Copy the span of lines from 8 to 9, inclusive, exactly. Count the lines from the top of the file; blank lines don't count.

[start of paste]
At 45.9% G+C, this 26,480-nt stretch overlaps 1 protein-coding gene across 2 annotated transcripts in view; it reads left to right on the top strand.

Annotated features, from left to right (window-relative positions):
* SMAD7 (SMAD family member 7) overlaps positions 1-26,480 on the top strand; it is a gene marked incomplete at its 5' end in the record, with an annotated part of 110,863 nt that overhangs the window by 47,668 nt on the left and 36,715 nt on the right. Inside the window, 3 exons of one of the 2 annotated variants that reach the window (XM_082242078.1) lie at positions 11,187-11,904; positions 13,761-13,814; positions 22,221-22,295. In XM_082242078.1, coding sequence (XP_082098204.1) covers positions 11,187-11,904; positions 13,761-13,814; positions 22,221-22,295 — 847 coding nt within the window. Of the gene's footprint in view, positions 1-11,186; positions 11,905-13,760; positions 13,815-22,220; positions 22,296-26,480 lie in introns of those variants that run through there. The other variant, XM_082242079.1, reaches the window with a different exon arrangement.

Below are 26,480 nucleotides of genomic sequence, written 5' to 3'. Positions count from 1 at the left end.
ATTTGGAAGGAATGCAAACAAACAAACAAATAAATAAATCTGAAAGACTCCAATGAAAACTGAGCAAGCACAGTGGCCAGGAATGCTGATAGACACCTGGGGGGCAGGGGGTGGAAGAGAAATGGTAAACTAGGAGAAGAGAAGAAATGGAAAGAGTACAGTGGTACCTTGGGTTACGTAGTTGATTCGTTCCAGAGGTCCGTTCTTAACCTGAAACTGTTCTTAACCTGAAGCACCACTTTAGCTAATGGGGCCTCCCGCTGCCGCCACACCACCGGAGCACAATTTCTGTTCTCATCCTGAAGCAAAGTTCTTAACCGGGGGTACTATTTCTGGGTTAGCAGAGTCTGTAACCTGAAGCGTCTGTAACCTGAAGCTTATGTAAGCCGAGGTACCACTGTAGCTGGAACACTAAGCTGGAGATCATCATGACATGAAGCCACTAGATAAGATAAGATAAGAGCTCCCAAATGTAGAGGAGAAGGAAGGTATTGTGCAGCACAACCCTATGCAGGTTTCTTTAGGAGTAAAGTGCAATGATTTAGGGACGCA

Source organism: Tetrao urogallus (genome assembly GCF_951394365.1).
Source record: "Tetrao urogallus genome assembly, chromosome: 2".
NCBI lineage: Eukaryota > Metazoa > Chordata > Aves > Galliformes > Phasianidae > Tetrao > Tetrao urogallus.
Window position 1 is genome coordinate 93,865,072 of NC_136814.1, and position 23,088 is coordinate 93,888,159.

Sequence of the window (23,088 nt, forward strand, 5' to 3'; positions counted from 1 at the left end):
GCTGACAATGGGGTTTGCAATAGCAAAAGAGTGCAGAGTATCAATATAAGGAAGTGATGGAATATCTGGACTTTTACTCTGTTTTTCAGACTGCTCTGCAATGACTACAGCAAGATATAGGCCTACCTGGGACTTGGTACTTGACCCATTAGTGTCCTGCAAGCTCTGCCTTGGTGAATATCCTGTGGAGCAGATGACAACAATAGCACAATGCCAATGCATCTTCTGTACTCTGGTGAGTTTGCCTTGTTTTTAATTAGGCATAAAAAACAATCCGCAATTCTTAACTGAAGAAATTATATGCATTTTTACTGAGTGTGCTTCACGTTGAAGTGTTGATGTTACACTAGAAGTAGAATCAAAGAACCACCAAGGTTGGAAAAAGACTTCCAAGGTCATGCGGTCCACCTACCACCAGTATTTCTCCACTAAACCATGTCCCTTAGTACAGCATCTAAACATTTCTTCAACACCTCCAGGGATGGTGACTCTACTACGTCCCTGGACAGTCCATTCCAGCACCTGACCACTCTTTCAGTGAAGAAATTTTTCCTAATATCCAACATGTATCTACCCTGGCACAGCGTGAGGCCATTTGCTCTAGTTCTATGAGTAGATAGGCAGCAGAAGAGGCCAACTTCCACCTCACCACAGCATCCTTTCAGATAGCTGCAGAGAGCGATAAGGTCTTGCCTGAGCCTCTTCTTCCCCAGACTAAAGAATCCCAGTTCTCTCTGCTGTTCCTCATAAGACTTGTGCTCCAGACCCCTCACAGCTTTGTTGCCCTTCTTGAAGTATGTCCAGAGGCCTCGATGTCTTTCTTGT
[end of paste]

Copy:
NCBI lineage: Eukaryota > Metazoa > Chordata > Aves > Galliformes > Phasianidae > Tetrao > Tetrao urogallus.
Window position 1 is genome coordinate 93,865,072 of NC_136814.1, and position 23,088 is coordinate 93,888,159.